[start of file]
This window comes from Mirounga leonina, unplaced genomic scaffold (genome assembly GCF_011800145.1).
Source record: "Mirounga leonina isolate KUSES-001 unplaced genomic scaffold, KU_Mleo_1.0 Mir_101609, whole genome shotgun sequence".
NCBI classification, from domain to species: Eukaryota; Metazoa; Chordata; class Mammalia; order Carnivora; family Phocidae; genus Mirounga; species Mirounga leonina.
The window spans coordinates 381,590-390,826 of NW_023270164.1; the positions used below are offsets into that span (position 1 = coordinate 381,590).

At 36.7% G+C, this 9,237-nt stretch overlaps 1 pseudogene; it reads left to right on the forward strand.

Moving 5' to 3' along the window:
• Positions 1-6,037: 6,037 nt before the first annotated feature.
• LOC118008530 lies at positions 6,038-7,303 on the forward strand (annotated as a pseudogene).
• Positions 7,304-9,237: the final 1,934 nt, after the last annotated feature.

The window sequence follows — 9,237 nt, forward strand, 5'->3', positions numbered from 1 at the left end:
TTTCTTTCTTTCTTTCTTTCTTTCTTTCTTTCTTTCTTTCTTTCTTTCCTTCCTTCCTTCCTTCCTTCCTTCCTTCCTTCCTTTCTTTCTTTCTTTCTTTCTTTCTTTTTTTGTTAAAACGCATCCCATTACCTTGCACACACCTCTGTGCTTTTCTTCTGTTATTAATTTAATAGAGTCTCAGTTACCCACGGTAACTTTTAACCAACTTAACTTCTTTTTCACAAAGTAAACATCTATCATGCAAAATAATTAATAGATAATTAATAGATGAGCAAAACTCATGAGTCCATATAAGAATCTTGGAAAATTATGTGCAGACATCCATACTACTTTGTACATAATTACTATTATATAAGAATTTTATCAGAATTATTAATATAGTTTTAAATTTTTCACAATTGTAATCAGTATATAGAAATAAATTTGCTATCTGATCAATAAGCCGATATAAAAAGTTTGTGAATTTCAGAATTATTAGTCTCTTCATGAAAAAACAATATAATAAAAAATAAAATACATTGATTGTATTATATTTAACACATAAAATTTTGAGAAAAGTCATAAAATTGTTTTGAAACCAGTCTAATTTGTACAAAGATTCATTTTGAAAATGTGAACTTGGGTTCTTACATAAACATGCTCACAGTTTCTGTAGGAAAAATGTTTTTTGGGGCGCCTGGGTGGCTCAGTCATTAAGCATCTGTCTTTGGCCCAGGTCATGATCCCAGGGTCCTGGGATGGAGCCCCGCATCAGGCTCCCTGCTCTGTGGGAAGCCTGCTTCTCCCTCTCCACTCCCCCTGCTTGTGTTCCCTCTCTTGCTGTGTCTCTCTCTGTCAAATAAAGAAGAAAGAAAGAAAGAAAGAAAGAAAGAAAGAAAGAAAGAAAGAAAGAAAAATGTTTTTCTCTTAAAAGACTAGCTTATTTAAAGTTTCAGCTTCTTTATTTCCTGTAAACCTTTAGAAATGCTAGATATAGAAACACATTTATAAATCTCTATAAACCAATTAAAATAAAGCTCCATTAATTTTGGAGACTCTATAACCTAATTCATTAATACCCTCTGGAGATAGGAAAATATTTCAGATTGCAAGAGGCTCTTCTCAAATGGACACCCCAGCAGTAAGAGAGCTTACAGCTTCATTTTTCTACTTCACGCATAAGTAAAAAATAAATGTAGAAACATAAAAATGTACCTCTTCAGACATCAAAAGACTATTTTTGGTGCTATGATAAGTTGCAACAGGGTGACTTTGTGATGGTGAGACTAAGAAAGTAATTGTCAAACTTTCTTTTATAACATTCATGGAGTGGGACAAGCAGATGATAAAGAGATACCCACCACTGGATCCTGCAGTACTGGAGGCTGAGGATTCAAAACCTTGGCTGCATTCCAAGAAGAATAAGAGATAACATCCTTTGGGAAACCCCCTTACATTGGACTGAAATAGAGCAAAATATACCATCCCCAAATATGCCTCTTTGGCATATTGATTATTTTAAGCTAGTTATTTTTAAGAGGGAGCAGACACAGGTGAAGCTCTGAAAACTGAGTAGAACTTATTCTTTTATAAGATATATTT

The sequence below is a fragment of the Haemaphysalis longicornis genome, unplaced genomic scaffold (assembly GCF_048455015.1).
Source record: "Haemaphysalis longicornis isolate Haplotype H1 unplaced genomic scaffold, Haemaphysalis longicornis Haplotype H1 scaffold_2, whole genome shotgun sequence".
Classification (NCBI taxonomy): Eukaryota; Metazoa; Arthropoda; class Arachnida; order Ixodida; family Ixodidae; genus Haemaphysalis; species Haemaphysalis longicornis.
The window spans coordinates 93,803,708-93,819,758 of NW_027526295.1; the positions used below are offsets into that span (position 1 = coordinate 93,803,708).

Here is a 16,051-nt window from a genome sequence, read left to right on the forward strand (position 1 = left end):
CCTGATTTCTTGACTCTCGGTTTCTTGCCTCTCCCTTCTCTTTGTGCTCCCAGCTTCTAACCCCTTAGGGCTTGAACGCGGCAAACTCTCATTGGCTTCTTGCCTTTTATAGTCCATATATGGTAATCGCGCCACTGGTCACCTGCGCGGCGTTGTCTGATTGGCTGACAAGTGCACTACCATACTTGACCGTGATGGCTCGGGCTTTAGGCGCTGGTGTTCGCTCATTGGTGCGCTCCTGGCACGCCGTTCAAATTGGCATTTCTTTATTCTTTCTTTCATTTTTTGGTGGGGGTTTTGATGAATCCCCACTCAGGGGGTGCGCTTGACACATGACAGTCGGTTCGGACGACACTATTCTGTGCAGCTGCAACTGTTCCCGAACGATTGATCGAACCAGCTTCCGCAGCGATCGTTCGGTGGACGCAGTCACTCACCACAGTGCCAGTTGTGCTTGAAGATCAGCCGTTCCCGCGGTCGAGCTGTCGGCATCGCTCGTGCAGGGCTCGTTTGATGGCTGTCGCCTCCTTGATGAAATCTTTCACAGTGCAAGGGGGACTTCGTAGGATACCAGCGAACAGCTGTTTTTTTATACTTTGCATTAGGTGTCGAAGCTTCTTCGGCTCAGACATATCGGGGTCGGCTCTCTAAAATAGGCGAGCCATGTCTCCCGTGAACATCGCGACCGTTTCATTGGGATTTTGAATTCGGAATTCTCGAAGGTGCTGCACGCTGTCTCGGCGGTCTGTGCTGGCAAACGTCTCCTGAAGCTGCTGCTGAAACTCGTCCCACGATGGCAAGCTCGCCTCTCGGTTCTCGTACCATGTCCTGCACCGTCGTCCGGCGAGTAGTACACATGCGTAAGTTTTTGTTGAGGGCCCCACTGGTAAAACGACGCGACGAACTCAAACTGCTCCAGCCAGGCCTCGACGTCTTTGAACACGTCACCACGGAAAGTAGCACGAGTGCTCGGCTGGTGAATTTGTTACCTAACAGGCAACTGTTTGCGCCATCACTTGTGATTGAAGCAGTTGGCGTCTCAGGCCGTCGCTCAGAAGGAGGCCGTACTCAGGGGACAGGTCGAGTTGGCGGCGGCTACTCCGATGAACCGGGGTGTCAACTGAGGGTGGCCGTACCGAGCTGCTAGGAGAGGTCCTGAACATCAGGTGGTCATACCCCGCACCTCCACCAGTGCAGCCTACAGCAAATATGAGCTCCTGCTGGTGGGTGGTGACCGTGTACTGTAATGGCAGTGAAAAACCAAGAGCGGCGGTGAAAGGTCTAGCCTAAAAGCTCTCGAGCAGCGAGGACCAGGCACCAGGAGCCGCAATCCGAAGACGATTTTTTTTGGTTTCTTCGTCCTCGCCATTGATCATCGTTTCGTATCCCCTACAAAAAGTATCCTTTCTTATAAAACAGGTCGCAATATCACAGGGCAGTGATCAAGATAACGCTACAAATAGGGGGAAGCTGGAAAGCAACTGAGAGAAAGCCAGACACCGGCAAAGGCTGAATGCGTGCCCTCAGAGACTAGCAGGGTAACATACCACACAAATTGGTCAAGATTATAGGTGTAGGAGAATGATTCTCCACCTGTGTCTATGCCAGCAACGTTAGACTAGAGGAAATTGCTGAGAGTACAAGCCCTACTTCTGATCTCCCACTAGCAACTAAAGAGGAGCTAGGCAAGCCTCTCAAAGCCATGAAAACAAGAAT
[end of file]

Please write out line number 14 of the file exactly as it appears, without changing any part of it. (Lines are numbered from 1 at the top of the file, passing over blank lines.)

Classification (NCBI taxonomy): Eukaryota; Metazoa; Arthropoda; class Arachnida; order Ixodida; family Ixodidae; genus Haemaphysalis; species Haemaphysalis longicornis.